Camellias steal the show when they burst into bloom, and Pink Perplexion is no exception. This is a sasanqua camellia, known for its small leaves and ability to grow well in containers and landscape beds. Pink flowers up to 3 inches across cover this beauty in fall. Those pink blooms boast a color that defies description, which is why it’s called Pink Perplexion. Give it a spot in part shade to full sun with acidic soil. Plants grow 4 to 5 feet tall and wide. Hardy in Zones 7-9. Good to know: Sansanqua camellias take well to pruning and shearing. Best timing is after flowering, in spring, before new flower buds form on stems in summer.
Like many Atlanta suburbs, Marietta has embraced its historic downtown district and bulked up food and shopping opportunities for residents who may not want to drive into Atlanta for a great meal. Downtown Marietta including Marietta Square is home to some memorable restaurants and this fall 2018 the area welcomes a new food hall Marietta Square Market, to compete with Atlanta's on-fire food halls Krog Street Market and Ponce City Market. Housed in a former repurposed historic warehouse, Marietta Square Market, a 7-minute walk from Marietta Square, will feature a variety of restaurants with street tacos, baked goods, burgers, ramen, bubble tea and other au courant goodies on their menus. If your Marietta travel plans can wait, Swedish cult retailer IKEA is opening a Marietta outpost in 2019 or 2020.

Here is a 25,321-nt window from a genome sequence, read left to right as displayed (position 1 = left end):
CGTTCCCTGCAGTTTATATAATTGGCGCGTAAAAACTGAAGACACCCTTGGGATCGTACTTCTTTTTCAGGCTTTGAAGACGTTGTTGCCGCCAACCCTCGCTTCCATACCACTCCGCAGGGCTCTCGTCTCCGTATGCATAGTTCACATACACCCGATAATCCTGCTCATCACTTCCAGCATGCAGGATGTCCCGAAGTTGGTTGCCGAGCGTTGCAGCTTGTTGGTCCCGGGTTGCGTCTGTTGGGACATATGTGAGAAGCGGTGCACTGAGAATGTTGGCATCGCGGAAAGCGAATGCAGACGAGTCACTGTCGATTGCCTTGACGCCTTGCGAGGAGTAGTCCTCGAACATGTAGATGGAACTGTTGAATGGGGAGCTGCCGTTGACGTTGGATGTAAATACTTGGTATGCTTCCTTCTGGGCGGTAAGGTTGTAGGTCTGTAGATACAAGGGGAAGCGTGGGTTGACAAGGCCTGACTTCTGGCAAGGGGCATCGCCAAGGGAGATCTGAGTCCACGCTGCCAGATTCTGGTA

If you don’t have room for a 50- to 100-foot tree, check out Hot Wings maple. It’s a type of tartarian maple (Acer tartaricum ‘GarAnn’) discovered and developed in Colorado, which means it tolerates dry, alkaline conditions. Trees open typical small, yellow maple flowers in spring after leaves appear. Flowers fade to form bright red seeds (helicopters) in summer, which contrast brilliantly with the green leaves. Fall color features shades of orange-red and yellow. This is more of a spreading maple that can be grown as a shrub or small tree. Expect trees to grow 20 to 25 feet tall and 18 to 20 feet wide in ideal conditions. At higher elevations, Hot Wings grows 15 to 18 feet tall and wide. Hardy in Zones 3-10.